Once hardly spoken of in polite circles, the spotlight is now being shone on both historic and present child abuse.
And one charity leading the way in protecting and helping victims is the NSPCC.
The charity has now set up a base in Luton on Adelaide Street, aiming to reach out to children and young people who have been or are at risk of being abused.
Working with the police and local council its case workers help children who have been abused and those who have been or are thought to be at risk of grooming.
Luton has particular issues with the risks of child sexual exploitation (CSE) partly because of its geographical location says service manager Alison Stewart Ross. Both the motorway and the airport mean youngsters can be trafficked in and moved on.
A transient population, with many people being here less that 15 years, means youngsters and their families often fail to put down vital roots, which can make teenagers vulnerable to grooming gangs.
Currently, the Luton caseload has more than 30 teenagers on its Protect and Respect programme.
“The issue is getting to them in the first place,” said Alison. “They don’t realise they are being groomed.
“They think they are being adult and they don’t want to talk about it.
“The aim is to head off the risky behaviour. It’s very difficult for them to rebuild their lives, it blights their confidence.”
Protect and Respect deals with 11-19 year olds in a six month programme with youngsters at risk or who have already been groomed and abused.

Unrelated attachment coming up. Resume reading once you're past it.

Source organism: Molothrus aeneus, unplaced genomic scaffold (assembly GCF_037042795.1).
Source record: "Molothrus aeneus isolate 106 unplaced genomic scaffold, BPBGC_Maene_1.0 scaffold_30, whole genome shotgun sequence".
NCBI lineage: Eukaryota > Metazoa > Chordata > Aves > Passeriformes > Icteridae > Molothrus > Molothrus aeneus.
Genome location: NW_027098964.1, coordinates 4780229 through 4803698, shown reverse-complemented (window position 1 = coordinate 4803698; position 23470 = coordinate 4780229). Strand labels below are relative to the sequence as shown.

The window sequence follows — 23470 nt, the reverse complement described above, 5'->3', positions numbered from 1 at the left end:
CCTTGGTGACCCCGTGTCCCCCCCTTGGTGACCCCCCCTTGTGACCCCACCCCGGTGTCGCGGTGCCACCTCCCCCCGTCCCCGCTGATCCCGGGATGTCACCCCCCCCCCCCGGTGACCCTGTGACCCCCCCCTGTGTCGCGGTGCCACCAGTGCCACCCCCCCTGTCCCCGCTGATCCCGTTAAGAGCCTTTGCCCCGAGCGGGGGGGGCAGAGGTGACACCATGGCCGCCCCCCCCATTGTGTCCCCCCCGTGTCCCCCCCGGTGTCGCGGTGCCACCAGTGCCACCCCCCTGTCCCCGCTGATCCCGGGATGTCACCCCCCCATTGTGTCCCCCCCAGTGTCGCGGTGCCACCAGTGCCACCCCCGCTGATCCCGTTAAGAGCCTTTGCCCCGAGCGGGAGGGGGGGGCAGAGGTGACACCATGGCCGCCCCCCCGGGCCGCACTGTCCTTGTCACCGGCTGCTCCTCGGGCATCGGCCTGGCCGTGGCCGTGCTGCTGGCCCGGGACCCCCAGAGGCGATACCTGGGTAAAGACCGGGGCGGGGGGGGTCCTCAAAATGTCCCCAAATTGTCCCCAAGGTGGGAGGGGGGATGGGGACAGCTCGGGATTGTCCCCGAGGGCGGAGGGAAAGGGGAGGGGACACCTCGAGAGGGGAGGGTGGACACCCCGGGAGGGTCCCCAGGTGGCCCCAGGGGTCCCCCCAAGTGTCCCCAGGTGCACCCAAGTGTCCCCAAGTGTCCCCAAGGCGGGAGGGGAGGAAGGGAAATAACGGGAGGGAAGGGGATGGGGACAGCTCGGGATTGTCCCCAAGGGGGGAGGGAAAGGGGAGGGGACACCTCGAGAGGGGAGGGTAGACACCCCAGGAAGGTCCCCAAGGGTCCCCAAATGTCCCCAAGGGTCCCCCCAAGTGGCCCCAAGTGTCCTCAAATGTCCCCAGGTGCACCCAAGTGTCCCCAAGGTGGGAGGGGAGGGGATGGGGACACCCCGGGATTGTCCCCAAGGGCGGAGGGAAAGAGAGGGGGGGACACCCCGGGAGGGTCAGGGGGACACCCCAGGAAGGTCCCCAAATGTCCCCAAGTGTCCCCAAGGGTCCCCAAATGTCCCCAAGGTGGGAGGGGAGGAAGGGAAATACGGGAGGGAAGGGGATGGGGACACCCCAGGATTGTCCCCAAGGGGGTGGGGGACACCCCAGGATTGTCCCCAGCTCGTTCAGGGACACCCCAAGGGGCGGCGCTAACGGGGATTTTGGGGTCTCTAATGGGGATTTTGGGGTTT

Although it mainly deals with girls, there is currently one boy on the programme, along with 17 white British, 11 Asian girls, two Polish and two mixed race girls.
There are plans to set up a parent group.
“If you get them early enough and refocus them you will stop that child wanting to behave dangerously,” said Alison.
Letting The Future In is another programme designed to help 4-17 year olds who authorities know been abused or there is a reasonable acceptance that they have been abused.
The charity works with social services to identify those children at risk or who have been abused.
Once the child is in a place of safety, case workers help them - through play or storytelling, writing and art among other things - to work through their experiences and understand and move on from what has happened to them.
“It is amazing to watch what you can do in six months,” said Alison. “We help them through.”